Chemist vs Druggist
Have you ever paid attention to the fact that why word druggist is most often found together with chemist (like “chemist and druggist”), while the world chemist exists independently also? The very fact, that we see the phrase ‘chemist and druggist’ on sign boards of many pharmacies suggests that the two words are closely related but not synonyms. Thus, those who use these words as if they are interchangeable are wrong. Let us take a closer look.
A chemist is a person who has had training to study components of substances. He is a student of chemistry, and has the ability to analyze the composition of matter of any substance. In Britain, a chemist also refers to a shop selling medicines and cosmetics, while it also means a qualified person who dispenses medicines as prescribed by doctor. As such, a chemist is a person who knows all about drugs, their compositions and their side effects.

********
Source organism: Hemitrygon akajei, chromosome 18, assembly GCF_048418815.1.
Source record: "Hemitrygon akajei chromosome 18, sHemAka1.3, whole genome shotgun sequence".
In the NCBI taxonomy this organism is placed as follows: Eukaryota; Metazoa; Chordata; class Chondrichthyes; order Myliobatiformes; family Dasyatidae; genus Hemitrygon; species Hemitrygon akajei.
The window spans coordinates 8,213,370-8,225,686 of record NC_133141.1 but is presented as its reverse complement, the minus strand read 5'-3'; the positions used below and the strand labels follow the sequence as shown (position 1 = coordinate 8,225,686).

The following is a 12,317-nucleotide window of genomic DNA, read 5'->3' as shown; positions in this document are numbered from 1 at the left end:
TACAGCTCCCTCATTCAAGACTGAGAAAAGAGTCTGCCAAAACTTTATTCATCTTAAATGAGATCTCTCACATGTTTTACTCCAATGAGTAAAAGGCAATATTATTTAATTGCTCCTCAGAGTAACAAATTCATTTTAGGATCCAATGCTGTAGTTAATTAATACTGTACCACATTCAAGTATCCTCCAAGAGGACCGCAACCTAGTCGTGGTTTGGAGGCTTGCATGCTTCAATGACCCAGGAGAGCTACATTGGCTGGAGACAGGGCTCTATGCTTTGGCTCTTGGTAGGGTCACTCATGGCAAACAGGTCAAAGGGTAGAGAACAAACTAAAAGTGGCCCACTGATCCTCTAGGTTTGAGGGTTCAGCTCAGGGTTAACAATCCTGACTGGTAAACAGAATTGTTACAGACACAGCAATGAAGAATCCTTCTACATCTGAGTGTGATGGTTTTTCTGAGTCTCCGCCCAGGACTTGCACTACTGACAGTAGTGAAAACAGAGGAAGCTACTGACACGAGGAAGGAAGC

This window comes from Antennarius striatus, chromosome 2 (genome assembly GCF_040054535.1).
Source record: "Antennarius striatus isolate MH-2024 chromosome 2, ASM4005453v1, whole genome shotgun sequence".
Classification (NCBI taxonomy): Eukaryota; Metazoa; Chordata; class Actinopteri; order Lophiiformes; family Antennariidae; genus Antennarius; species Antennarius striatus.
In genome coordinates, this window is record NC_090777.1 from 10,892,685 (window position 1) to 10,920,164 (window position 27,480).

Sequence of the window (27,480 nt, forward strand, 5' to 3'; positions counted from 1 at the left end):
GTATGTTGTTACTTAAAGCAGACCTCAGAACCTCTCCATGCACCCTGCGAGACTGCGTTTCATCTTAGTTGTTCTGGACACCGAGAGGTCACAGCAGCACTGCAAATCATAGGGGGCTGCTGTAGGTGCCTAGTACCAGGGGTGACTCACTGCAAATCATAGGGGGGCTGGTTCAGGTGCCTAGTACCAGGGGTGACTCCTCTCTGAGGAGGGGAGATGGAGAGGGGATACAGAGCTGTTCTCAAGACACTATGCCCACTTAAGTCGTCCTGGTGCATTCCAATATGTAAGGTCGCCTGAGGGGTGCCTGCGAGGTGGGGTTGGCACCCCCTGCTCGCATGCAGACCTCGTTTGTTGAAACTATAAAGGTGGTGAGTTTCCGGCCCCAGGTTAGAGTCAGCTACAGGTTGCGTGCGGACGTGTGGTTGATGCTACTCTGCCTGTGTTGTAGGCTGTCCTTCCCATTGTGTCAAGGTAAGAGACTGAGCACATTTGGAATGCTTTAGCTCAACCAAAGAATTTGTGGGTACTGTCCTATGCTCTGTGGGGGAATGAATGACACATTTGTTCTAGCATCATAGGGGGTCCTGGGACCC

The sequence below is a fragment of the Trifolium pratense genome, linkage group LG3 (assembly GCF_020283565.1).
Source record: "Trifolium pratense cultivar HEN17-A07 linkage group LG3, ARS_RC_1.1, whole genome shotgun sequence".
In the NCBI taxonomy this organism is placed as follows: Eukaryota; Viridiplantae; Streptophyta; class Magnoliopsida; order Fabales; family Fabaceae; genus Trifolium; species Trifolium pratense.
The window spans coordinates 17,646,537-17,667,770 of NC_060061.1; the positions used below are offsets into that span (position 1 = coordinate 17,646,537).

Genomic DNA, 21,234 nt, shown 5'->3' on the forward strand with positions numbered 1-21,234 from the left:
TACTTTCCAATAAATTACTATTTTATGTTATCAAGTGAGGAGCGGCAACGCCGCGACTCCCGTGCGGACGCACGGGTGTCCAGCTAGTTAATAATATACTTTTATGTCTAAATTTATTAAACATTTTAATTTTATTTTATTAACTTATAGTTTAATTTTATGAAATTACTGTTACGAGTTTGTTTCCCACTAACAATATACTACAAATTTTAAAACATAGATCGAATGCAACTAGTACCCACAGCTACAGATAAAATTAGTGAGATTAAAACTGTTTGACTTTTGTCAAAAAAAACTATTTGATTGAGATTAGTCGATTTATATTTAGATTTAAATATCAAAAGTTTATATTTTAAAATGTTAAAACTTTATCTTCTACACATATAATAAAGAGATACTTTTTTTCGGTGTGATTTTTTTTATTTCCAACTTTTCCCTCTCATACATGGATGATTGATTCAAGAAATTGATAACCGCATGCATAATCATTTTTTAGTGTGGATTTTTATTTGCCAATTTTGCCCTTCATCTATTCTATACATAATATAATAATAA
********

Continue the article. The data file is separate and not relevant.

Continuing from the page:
A druggist is a person who stores and sells drugs. It is common to refer to a pharmacist as a druggist, especially in US and Canada. He is in fact a health professional who has been trained in the art of preparing and dispensing drugs. The word druggist comes from the word drugs, and a person dealing in drugs (storing and selling) is therefore referred to as a druggist.
Difference between Chemist and Druggist
• Though the words chemist and druggist are closely interrelated, and it is common to see these words together on signboards of drug stores, there is a difference between a chemist and a druggist.
• A chemist is a trained scientist who can study the composition of substances
• Chemist also refers to the shop selling medicines and cosmetics
• Chemist is a person who prepares medicines by mixing different substance in right proportions while a druggist dispenses them to patients